Mystery of Lake Vostok

After decades of drilling, a major achievement hailed by scientists around the world. Lake Vostok likes buried beneath Antarctica and hasn't been exposed to air or light in millions of years. Lake Vostok is very large—as big as Lake Ontario—beneath the Continental Ice Sheet in East Antarctica, located 800 miles from the South Pole. 35 million years ago, when the climate was warmer, it was thought to have been open to the air and surrounded by forests. The researchers said: 'At that time, the lake probably contained a complex network of organisms.' They think that the organisms were sealed in the lake, which is around a quarter of a mile deep, by the thick ice approximately 15 million years ago. One goal of the dig was to see whether some strange creatures lurked in that darkness. Perhaps even more mysterious is the discovery of an extremely powerful source of magnetic energy at the north end. No formal explanation for this anomaly has been made public, but Richard Hoagland believes it might be the result of accumulated metals as in the remains of a lost city. Author Rand Flem-Ath and others have argued for years, that beneath Antarctica’s ice may lie the ruins of Atlantis however it's still unproven.


The outlines of Lake Vostok are clearly visible in satellite imagery. Ice-penetrating radar indicates its water is up to 2000 feet deep. It has an overarching dome up to one-half mile in height. Estimates of filtered light at the surface indicate something like “continuous first-morning light” during summer months. Thermographic imaging has suggested an amazing 50-degree Fahrenheit average water temperature, with “hot spots” approaching 65 degrees—temperature levels attributable only to subsurface geothermal heat. At 300 miles long and 50 miles wide, the encapsulated atmosphere should have the ability to cleanse itself through interaction with the lake, and just possibly plant life. Their drilling project had been temporarily stopped in response to international anxieties.

In an article this past summer in the journal Geophysical Research Letters, Chris McKay at NASA’s Ames Research Center warns the Russian effort could result in a geyser rising thousands of feet into the air and loss of life to the drillers. McKay believes high pressure gases accumulated in the lake cavity would act in the same way as those in a shaken Coca Cola, only on a far greater scale. McKay’s concerns are echoed by environmentalists who worry about contaminating an ancient pristine site. NASA’s motives, however, have been questioned in some quarters. Suspicion arose early in 2001 and raged across the Internet when the agency abruptly announced that it would discontinue efforts to explore the lake. Rumors of national security issues swirled amid talk of secret bases, magnetic anomalies, and ancient civilizations.

In February 2012, Russian scientists finally breached Lake Vostok. The lake lies beneath 3.5 kilometres of ice, and has been cut off from the rest of the world since Antarctica froze 14 million years ago. Based on two years of computer analysis of DNA sequences from ice samples, the final results showed that Lake Vostok contains a diverse set of microbes, as well as some multicellular organisms. Over 3,500 DNA sequences were identified in samples of ice 'as clear as diamonds' extracted from the ice, of which 95 percent were associated with types of bacteria.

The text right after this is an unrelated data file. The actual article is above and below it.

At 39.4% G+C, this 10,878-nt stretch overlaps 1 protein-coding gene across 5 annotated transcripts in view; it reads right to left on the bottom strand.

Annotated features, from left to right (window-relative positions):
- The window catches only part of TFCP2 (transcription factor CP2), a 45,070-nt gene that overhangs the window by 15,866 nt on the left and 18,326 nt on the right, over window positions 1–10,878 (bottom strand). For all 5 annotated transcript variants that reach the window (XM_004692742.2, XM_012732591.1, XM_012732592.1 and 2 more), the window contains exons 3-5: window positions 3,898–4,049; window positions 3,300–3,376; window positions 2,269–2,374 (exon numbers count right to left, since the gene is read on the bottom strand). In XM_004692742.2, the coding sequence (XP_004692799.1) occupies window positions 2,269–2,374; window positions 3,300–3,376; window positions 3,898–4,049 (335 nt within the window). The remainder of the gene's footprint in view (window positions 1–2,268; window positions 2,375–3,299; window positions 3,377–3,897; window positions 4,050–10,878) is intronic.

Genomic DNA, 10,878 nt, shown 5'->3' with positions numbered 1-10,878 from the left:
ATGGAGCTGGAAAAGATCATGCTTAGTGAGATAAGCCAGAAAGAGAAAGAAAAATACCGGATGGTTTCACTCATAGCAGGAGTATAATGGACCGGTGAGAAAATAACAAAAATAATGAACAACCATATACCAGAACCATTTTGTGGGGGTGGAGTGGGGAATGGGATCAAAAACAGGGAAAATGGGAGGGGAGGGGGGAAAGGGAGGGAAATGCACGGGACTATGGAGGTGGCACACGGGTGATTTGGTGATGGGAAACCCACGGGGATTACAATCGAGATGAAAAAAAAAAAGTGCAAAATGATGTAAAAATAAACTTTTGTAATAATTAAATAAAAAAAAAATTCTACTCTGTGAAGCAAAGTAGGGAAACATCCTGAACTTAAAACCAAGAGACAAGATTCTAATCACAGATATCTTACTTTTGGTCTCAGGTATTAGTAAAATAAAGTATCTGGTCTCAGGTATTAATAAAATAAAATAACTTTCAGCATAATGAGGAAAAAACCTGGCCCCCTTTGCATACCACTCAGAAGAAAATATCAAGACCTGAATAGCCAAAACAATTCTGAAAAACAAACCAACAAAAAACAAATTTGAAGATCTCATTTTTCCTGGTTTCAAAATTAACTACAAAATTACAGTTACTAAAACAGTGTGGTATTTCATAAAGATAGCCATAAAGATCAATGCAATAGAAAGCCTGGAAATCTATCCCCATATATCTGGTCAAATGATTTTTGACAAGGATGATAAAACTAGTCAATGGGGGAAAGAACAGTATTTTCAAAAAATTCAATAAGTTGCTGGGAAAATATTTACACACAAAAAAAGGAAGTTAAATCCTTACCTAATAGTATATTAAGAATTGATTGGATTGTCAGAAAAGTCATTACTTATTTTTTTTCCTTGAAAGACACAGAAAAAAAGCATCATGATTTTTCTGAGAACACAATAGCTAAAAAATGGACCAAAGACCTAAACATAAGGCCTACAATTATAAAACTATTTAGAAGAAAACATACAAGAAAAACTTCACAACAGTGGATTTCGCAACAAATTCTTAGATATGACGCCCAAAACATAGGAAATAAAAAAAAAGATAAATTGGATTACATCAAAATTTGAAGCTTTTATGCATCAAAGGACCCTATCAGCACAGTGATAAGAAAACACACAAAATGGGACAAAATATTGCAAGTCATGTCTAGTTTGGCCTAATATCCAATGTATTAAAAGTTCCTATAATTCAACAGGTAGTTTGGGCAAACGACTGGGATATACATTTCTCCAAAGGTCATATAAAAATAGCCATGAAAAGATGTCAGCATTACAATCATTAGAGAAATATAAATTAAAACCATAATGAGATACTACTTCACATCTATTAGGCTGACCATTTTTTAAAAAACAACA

According to a story on Russian news wire Ria Novosti.Sergei Bulat, a researcher at the Laboratory of Eukaryote Genetics at the St. Petersburg Nuclear Physics Institute, said, “After excluding all known contaminants … we discovered bacterial DNA that does not match any known species listed in global databanks. We call it unidentified and 'unclassified' life.” But few days later, Eukaryote genetics laboratory head Vladimir Korolyov told the Interfax news agency that they did not find any life forms -- just contaminants that remained from the drilling process.

Dr Scott Rogers, a Bowling Green State University professor of biological sciences and his team found sequences that are similar to types of fungi as well as water fleas, arthropods and a mollusk. Interestingly some of the bacteria are generally found in fish guts, suggesting that there could be fish in the subterranean lake, according to the research published in the PLOS ONE journal.

'These organisms may have slowly adapted to the changing conditions in Lake Vostok during the past 15 to 35 million years when the lake converted from a terrestrial system to a subglacial system.'

Several of the sequences are similar to organisms that live near deep sea thermal vents, leading researchers to believes that Lake Vostok might contain similar features in its icy depths. Hydrothermal vents could provide sources of energy and nutrients vital for organisms living in the lake,' the scientists said.

Atlantis Rising Magazine No. 42 Nov/Dec 2003: "Lake Vostok - Is The Lid Coming Off?";;

1 comment

randy said...

Hi, very interesting post thanks for sharing. Can I contact your through your email. Thanks!

randydavis387 at

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